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Chronic HCV infection: epidemiological and clinical relevance

Overview of attention for article published in BMC Infectious Diseases, January 2012
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  • Good Attention Score compared to outputs of the same age (69th percentile)
  • High Attention Score compared to outputs of the same age and source (81st percentile)

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1 Wikipedia page


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Readers on

129 Mendeley
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Chronic HCV infection: epidemiological and clinical relevance
Published in
BMC Infectious Diseases, January 2012
DOI 10.1186/1471-2334-12-s2-s2
Pubmed ID

S Zaltron, A Spinetti, L Biasi, C Baiguera, F Castelli


Hepatitis C virus (HCV), first recognized as a cause of transfusion-associated acute and chronic hepatitis in 1989, plays a major role as a cause of chronic liver injury, with potential for neoplastic degeneration. It is mainly transmitted by the parenteral route. However, although with lower efficiency, it may be also transmitted by sexual intercourses and by the mother-to-child route. Epidemiological evidence shows that a wave of infection occurred in the 1945-65 period (baby boomers) in western countries. After acute infection, as many as 50-85% of the patients fail to clear the virus resulting in chronic liver infection and/or disease. It is estimated that, on a global scale, about 170 million people are chronically infected with HCV, leading to about 350.000 deaths yearly. Among western countries southern Europe, and particularly Italy, is among the most affected areas. The impact on the public health systems is noteworthy, with high number of hospitalizations due to chronic liver disease, cirrhosis or hepatocellular carcinoma. While waiting for a safe and effective vaccine to be made available, new promising direct-acting antiviral (DAA) drugs offer a better therapeutic scenario than in the past even for the poor responder genotypes 1 and 4, provided that effective screening and care is offered. However, the long and aspecific prodromic period before clinical symptoms develop is a major obstacle to early detection and treatment. Effective screening strategies may target at-risk groups or age specific groups, as recently recommended by the CDC.

Mendeley readers

The data shown below were compiled from readership statistics for 129 Mendeley readers of this research output. Click here to see the associated Mendeley record.

Geographical breakdown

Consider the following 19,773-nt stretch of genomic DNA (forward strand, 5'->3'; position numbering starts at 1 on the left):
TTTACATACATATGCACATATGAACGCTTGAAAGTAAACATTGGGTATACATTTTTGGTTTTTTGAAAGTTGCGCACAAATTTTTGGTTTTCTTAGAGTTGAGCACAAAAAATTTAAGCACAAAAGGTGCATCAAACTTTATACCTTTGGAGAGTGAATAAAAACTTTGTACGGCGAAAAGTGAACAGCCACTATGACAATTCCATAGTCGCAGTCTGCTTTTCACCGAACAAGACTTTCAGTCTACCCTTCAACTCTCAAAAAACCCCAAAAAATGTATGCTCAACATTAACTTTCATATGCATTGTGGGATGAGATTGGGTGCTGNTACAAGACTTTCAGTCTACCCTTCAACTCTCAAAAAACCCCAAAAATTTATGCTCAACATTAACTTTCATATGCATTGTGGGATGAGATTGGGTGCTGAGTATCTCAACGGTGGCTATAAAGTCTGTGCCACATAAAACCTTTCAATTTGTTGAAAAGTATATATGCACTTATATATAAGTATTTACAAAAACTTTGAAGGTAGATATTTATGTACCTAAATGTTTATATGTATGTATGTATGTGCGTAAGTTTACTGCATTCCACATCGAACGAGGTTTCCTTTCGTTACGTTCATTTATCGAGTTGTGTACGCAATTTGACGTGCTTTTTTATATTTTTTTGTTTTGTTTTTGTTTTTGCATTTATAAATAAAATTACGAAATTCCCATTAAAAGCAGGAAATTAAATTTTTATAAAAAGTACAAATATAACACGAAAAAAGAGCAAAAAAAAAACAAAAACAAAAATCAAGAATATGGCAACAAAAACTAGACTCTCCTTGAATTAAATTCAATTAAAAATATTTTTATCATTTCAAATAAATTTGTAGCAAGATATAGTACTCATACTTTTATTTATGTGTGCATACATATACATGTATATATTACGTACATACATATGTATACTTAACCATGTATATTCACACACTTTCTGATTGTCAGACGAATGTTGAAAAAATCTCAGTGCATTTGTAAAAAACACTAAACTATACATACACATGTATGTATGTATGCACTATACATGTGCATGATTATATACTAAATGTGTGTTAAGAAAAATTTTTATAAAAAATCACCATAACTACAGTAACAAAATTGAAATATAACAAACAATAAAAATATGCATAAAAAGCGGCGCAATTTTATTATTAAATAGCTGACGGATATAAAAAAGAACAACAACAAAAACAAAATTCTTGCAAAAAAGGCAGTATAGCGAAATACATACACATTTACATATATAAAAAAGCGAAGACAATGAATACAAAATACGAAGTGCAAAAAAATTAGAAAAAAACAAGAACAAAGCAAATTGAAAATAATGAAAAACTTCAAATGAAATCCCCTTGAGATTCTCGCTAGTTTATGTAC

Country Count As %
Netherlands 2 2%
Brazil 1 <1%
Germany 1 <1%
United Kingdom 1 <1%
Egypt 1 <1%
China 1 <1%
Unknown 122 95%

Demographic breakdown

Readers by professional status Count As %
Student > Master 25 19%
Student > Bachelor 17 13%
Researcher 15 12%
Student > Ph. D. Student 14 11%
Student > Doctoral Student 11 9%
Other 23 18%
Unknown 24 19%
Readers by discipline Count As %
Medicine and Dentistry 46 36%
Agricultural and Biological Sciences 25 19%
Nursing and Health Professions 8 6%
Biochemistry, Genetics and Molecular Biology 4 3%
Immunology and Microbiology 4 3%
Other 15 12%
Unknown 27 21%

Attention Score in Context

This research output has an Altmetric Attention Score of 3. This is our high-level measure of the quality and quantity of online attention that it has received. This Attention Score, as well as the ranking and number of research outputs shown below, was calculated when the research output was last mentioned on 13 July 2013.
All research outputs
of 4,692,692 outputs
Outputs from BMC Infectious Diseases
of 2,560 outputs
Outputs of similar age
of 158,052 outputs
Outputs of similar age from BMC Infectious Diseases
of 156 outputs
Altmetric has tracked 4,692,692 research outputs across all sources so far. This one has received more attention than most of these and is in the 64th percentile.
So far Altmetric has tracked 2,560 research outputs from this source. They receive a mean Attention Score of 2.8. This one has done well, scoring higher than 76% of its peers.
Older research outputs will score higher simply because they've had more time to accumulate mentions. To account for age we can compare this Altmetric Attention Score to the 158,052 tracked outputs that were published within six weeks on either side of this one in any source. This one has gotten more attention than average, scoring higher than 69% of its contemporaries.
We're also able to compare this research output to 156 others from the same source and published within six weeks on either side of this one. This one has done well, scoring higher than 81% of its contemporaries.